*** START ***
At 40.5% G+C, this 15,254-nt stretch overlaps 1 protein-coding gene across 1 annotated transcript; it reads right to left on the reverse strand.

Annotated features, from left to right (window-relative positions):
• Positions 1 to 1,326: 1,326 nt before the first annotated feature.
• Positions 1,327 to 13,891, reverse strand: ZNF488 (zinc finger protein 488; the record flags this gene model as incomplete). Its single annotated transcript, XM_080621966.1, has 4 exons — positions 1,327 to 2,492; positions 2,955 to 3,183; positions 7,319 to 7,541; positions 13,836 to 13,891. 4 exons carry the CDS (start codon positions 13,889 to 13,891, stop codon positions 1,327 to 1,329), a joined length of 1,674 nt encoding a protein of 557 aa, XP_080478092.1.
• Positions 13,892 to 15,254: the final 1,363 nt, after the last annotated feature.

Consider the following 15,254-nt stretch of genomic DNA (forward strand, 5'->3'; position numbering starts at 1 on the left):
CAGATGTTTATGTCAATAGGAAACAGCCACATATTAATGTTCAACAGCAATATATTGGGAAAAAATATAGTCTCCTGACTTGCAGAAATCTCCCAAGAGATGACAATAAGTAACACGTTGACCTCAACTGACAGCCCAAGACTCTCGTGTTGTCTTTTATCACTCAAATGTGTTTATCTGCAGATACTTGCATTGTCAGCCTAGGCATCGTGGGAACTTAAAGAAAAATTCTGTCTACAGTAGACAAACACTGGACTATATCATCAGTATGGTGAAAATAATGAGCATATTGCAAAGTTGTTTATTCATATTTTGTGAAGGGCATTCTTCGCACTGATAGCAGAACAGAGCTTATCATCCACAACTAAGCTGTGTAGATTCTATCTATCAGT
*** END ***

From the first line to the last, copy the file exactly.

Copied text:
At 40.5% G+C, this 15,254-nt stretch overlaps 1 protein-coding gene across 1 annotated transcript; it reads right to left on the reverse strand.

Annotated features, from left to right (window-relative positions):
• Positions 1 to 1,326: 1,326 nt before the first annotated feature.
• Positions 1,327 to 13,891, reverse strand: ZNF488 (zinc finger protein 488; the record flags this gene model as incomplete). Its single annotated transcript, XM_080621966.1, has 4 exons — positions 1,327 to 2,492; positions 2,955 to 3,183; positions 7,319 to 7,541; positions 13,836 to 13,891. 4 exons carry the CDS (start codon positions 13,889 to 13,891, stop codon positions 1,327 to 1,329), a joined length of 1,674 nt encoding a protein of 557 aa, XP_080478092.1.
• Positions 13,892 to 15,254: the final 1,363 nt, after the last annotated feature.

Consider the following 15,254-nt stretch of genomic DNA (forward strand, 5'->3'; position numbering starts at 1 on the left):
CAGATGTTTATGTCAATAGGAAACAGCCACATATTAATGTTCAACAGCAATATATTGGGAAAAAATATAGTCTCCTGACTTGCAGAAATCTCCCAAGAGATGACAATAAGTAACACGTTGACCTCAACTGACAGCCCAAGACTCTCGTGTTGTCTTTTATCACTCAAATGTGTTTATCTGCAGATACTTGCATTGTCAGCCTAGGCATCGTGGGAACTTAAAGAAAAATTCTGTCTACAGTAGACAAACACTGGACTATATCATCAGTATGGTGAAAATAATGAGCATATTGCAAAGTTGTTTATTCATATTTTGTGAAGGGCATTCTTCGCACTGATAGCAGAACAGAGCTTATCATCCACAACTAAGCTGTGTAGATTCTATCTATCAGT